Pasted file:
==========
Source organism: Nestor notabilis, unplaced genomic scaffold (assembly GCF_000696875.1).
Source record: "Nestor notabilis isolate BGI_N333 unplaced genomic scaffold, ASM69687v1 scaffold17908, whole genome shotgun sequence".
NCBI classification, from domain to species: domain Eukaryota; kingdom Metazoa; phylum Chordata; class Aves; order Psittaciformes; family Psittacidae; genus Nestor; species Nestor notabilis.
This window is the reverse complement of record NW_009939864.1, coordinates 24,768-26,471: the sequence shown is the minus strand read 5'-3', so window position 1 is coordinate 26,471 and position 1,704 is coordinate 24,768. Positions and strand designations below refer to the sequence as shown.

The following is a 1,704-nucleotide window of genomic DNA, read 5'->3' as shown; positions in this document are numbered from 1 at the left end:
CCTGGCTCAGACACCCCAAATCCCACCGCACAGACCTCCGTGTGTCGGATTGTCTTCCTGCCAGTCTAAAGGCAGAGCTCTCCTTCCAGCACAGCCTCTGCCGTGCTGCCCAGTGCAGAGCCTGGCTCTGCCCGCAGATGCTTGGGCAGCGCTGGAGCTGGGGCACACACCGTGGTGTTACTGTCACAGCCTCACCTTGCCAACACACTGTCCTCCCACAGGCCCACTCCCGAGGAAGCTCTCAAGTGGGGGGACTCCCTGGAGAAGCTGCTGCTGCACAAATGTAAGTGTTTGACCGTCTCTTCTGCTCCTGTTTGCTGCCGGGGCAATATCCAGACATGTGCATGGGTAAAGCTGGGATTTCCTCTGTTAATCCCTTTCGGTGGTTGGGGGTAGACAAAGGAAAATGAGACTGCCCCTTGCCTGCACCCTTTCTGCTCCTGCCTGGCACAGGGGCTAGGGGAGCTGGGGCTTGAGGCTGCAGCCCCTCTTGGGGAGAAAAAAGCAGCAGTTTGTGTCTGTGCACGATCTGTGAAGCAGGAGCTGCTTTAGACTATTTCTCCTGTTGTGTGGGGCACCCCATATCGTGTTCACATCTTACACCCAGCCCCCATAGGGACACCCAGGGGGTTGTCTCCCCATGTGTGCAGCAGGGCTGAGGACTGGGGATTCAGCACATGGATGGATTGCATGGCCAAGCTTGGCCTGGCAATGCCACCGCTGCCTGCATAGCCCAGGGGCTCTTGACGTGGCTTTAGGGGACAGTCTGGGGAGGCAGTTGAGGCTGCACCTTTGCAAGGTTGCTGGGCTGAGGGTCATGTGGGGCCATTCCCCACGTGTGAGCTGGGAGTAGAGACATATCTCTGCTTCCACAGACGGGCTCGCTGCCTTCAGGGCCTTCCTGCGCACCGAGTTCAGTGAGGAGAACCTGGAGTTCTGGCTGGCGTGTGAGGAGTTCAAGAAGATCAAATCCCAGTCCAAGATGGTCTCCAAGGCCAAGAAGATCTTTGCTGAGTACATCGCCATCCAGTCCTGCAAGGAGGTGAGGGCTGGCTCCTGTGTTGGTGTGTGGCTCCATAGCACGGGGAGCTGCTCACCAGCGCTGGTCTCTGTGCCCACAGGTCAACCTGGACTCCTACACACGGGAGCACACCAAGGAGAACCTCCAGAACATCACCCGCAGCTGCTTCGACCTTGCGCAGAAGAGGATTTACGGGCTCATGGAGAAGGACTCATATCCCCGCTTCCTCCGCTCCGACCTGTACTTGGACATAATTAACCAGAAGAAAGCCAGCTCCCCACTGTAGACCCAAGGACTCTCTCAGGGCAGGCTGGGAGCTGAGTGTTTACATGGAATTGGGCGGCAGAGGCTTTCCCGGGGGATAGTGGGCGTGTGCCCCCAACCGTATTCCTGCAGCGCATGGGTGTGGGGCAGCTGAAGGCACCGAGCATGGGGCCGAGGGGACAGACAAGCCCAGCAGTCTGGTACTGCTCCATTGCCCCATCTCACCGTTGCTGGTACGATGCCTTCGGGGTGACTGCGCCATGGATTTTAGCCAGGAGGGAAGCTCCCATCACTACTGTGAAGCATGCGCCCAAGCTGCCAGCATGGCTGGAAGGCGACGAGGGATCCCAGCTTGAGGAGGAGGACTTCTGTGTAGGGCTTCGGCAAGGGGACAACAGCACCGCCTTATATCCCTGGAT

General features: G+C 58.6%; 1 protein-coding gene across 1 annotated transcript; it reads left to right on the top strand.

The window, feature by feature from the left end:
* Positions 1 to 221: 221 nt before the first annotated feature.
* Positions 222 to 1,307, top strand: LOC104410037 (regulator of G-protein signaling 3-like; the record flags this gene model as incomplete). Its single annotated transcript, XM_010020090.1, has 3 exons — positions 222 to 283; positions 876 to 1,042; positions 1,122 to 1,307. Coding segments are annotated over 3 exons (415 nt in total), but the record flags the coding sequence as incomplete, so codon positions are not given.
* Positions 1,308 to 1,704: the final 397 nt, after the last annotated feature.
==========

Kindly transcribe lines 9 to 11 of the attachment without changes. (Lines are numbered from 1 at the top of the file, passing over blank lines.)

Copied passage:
* Positions 1 to 221: 221 nt before the first annotated feature.
* Positions 222 to 1,307, top strand: LOC104410037 (regulator of G-protein signaling 3-like; the record flags this gene model as incomplete). Its single annotated transcript, XM_010020090.1, has 3 exons — positions 222 to 283; positions 876 to 1,042; positions 1,122 to 1,307. Coding segments are annotated over 3 exons (415 nt in total), but the record flags the coding sequence as incomplete, so codon positions are not given.
* Positions 1,308 to 1,704: the final 397 nt, after the last annotated feature.